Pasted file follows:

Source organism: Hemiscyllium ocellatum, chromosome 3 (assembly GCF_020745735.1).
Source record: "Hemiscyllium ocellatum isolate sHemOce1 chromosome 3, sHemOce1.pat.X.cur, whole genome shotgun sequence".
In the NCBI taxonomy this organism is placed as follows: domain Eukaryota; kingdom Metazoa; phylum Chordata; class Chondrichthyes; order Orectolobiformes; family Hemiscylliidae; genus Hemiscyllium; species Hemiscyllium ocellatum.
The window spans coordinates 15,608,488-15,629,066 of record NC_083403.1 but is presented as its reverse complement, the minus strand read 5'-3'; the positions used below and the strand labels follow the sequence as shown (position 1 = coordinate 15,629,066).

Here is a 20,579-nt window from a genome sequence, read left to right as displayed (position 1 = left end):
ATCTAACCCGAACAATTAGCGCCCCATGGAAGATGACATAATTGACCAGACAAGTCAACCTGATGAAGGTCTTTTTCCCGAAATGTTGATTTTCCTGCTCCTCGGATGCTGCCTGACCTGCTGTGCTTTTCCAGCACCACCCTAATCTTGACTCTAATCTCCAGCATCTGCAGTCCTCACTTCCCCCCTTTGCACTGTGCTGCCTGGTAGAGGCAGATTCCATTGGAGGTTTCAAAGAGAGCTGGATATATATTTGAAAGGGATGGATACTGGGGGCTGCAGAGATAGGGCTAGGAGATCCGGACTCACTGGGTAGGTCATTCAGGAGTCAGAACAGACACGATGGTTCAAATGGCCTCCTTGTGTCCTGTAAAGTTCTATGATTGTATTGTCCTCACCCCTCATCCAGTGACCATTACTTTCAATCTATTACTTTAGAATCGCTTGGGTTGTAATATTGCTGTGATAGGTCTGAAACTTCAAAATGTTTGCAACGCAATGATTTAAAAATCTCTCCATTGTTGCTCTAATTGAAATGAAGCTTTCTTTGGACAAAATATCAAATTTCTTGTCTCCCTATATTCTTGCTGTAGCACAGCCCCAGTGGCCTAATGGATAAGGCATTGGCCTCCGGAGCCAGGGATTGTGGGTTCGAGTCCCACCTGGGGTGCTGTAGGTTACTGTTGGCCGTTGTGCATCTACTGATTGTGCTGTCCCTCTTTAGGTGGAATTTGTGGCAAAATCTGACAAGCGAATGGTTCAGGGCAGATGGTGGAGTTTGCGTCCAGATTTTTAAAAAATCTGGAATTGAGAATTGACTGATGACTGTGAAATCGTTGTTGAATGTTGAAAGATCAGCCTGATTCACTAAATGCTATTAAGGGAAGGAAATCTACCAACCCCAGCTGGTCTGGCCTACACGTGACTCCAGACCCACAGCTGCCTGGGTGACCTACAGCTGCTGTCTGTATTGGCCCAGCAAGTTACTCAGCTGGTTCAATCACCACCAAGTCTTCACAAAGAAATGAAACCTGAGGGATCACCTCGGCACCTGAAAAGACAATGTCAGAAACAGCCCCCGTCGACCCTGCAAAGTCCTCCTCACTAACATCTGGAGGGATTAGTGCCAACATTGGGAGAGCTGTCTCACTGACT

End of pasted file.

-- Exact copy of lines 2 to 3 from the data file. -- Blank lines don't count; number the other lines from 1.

Source record: "Hemiscyllium ocellatum isolate sHemOce1 chromosome 3, sHemOce1.pat.X.cur, whole genome shotgun sequence".
In the NCBI taxonomy this organism is placed as follows: domain Eukaryota; kingdom Metazoa; phylum Chordata; class Chondrichthyes; order Orectolobiformes; family Hemiscylliidae; genus Hemiscyllium; species Hemiscyllium ocellatum.